I have raised the question of the possibility that “correctness” may not apply to complex situations when it is a question of being in conformity with a “system” of laws or being “constitutional.” My professional legal friends are always reluctant to characterize a constitutional decision as simply correct or incorrect. Is it true that there was a right to privacy guaranteed by the Federal Constitution before the court said there was, and the court was simply correct in saying so? Or was it really “there is from now on!” —a good example of “judicial activism” or judicial policy-making filling in for the absence of a “correct answer”?
Apart from the question of whether the complexity of a system and the necessity of interpretation weakens the sense that a judicial decision is simply correct or incorrect, there is the familiar situation, discussed earlier, in which a rule-conformity question has been displaced by a balancing problem, a problem of deciding whether one alternative is better than another.
Is there, in the end, a correct answer to a balancing question or to questions like whether capital punishment or abortion or the exclusion of religion from public education are good things? We enter into the hazardous domain of “value,” a domain in which, we are told, it is archaically elitist to suggest that anyone is really right or really wrong, or more right or wrong than anyone else, in which the claim that your view is the correct one is dismissed as an expression of dogmatic intolerance. I am not going to argue the matter here. I will only point out that if you think there are indeed correct answers to such “value” or “moral” questions you will want judges who are properly attuned to them and you might see “moral correctness” as a qualification for appointment, displacing “moral neutrality.” And if you do not think there is an objective value or moral “rightness,” and if you think that judges must necessarily deal with such matters, you may consider it important that judges are appointed who at least share your own views.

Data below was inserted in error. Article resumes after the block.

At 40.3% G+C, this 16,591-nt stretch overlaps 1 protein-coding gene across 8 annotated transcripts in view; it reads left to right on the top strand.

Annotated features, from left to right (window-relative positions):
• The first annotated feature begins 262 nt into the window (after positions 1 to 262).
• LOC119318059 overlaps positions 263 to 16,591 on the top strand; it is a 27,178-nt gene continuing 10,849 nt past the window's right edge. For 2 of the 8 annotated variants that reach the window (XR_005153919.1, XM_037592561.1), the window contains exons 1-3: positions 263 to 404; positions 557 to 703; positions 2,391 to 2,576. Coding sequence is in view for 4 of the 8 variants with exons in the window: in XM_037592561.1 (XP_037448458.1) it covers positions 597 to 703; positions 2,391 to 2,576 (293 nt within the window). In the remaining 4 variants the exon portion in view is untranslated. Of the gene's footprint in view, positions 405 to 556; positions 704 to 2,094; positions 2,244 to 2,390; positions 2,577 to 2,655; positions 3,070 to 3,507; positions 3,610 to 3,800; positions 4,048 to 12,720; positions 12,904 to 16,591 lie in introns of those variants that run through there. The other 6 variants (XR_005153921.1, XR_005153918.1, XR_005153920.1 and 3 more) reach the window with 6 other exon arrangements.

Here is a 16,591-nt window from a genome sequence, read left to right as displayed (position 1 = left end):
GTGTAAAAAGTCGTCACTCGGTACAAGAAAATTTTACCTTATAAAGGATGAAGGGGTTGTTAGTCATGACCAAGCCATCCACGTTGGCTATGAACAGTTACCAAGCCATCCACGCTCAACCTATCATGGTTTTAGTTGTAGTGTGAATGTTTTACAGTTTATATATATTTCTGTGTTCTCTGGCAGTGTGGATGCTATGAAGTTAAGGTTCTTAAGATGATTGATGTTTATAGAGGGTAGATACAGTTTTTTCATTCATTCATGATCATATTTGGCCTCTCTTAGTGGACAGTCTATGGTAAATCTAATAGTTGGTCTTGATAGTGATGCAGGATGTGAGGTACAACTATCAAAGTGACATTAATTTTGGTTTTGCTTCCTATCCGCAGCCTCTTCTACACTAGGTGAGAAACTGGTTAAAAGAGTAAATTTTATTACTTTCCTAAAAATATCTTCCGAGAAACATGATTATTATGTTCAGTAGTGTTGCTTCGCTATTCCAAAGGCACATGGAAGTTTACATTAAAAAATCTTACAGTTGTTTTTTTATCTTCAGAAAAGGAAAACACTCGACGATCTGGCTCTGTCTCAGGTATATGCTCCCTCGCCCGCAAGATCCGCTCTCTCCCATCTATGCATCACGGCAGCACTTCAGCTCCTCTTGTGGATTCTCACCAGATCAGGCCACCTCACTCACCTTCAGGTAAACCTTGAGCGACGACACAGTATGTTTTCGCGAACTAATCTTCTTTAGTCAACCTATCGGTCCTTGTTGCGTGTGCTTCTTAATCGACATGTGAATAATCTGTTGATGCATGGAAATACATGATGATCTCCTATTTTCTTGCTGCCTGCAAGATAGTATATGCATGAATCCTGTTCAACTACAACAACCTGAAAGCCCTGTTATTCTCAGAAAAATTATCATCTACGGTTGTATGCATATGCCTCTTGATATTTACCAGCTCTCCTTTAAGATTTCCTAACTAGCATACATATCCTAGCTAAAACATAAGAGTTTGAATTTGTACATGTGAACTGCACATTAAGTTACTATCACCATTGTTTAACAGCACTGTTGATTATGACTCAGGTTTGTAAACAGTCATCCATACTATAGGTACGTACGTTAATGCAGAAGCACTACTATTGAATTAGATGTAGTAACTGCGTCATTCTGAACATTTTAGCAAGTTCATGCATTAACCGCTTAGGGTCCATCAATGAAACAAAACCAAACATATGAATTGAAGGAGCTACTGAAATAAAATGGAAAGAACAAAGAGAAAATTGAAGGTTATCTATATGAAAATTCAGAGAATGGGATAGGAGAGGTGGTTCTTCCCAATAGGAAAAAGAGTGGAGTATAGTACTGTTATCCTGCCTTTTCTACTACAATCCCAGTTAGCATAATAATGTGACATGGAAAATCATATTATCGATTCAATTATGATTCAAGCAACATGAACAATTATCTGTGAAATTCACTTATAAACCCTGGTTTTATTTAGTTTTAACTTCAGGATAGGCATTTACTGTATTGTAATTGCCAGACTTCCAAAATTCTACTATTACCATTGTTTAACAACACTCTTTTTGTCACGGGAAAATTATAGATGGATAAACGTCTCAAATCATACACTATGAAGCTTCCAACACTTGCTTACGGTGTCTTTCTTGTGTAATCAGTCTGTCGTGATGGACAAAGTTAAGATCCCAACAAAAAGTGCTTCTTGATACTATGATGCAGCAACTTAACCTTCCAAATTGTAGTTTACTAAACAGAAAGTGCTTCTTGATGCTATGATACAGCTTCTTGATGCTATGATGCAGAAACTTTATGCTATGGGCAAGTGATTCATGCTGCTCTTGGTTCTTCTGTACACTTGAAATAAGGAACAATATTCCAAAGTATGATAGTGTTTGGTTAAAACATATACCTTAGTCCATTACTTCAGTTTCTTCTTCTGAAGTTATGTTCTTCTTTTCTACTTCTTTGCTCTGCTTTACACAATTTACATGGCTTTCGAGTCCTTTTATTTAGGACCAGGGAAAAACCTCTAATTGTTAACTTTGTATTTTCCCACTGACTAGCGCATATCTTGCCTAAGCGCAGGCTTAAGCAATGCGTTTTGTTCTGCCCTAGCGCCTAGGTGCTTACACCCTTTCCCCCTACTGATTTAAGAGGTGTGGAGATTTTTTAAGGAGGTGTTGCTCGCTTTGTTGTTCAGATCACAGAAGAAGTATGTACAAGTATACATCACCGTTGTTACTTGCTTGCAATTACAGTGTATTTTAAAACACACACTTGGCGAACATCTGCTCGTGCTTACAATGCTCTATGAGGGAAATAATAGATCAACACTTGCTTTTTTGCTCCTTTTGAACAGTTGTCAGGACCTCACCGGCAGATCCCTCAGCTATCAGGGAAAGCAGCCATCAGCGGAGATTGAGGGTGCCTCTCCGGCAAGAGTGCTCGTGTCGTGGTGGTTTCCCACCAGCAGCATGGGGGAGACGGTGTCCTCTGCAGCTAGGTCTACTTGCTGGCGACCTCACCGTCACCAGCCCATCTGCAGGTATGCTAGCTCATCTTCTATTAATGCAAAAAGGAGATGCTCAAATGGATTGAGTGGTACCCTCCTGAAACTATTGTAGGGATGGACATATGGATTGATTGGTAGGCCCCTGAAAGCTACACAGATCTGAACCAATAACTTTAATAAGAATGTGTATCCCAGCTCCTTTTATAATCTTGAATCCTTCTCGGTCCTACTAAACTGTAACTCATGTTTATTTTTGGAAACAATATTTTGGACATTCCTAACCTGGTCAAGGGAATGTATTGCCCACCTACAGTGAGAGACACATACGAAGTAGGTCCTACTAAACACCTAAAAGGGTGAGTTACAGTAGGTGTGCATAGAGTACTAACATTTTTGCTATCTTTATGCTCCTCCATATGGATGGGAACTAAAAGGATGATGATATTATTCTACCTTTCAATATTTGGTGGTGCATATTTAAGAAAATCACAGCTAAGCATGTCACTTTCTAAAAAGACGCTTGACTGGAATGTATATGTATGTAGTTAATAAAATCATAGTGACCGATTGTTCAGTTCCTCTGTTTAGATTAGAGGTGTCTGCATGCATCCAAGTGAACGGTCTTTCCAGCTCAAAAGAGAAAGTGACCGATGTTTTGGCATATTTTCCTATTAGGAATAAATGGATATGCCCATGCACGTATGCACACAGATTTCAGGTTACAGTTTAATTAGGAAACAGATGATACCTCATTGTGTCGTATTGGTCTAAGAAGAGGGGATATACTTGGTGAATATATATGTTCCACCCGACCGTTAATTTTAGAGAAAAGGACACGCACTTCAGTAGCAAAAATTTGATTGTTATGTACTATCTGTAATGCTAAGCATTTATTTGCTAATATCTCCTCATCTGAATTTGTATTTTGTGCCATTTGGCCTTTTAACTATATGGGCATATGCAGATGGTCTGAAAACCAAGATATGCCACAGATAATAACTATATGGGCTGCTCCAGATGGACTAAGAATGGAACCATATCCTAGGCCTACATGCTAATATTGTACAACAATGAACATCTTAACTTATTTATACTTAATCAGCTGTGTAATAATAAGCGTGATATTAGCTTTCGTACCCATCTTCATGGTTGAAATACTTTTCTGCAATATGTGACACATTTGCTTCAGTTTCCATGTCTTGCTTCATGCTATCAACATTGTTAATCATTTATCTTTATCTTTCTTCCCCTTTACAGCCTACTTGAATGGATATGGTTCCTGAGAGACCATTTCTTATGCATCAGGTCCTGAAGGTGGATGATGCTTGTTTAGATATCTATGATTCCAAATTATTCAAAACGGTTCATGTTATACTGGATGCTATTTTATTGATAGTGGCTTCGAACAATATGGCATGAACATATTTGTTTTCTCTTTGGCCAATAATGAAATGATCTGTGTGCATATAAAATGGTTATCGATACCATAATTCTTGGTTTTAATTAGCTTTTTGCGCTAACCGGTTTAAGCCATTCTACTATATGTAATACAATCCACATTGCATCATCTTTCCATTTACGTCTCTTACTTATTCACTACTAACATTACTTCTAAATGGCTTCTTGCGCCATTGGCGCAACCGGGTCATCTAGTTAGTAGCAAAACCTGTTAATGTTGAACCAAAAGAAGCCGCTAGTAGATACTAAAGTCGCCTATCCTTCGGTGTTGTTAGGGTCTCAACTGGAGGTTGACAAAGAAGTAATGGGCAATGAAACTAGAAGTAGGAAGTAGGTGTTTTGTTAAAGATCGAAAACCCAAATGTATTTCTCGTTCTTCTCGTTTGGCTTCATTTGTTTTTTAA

It is here, baffled in the search for the clearly “correct” answer and disenchanted with judicial answers that seem thinly disguised partisan political pronouncements, that we sometimes encounter the well-merited and oddly comforting characterization of judges or decisions as “statesmanlike” or “judicious” or even “wise”. Such characterizations are hard to analyze, but they suggest neither narrow or legalistic correctness nor mere political partisanship. “Judicial statesmanship” must certainly be compatible with the conception of the Rule of Law. But it seems to offer us “wise” answers instead of “correct” answers. It may be difficult to object to that substitution, but the hope for, the dependence upon, judicial wisdom is not without its threat to the mundane conception of the Rule of Law.
III. Proper Judges
I now come to the third item of the simple Rule of Law creed: It is possible to find judges competent to give the correct answers to the proper questions.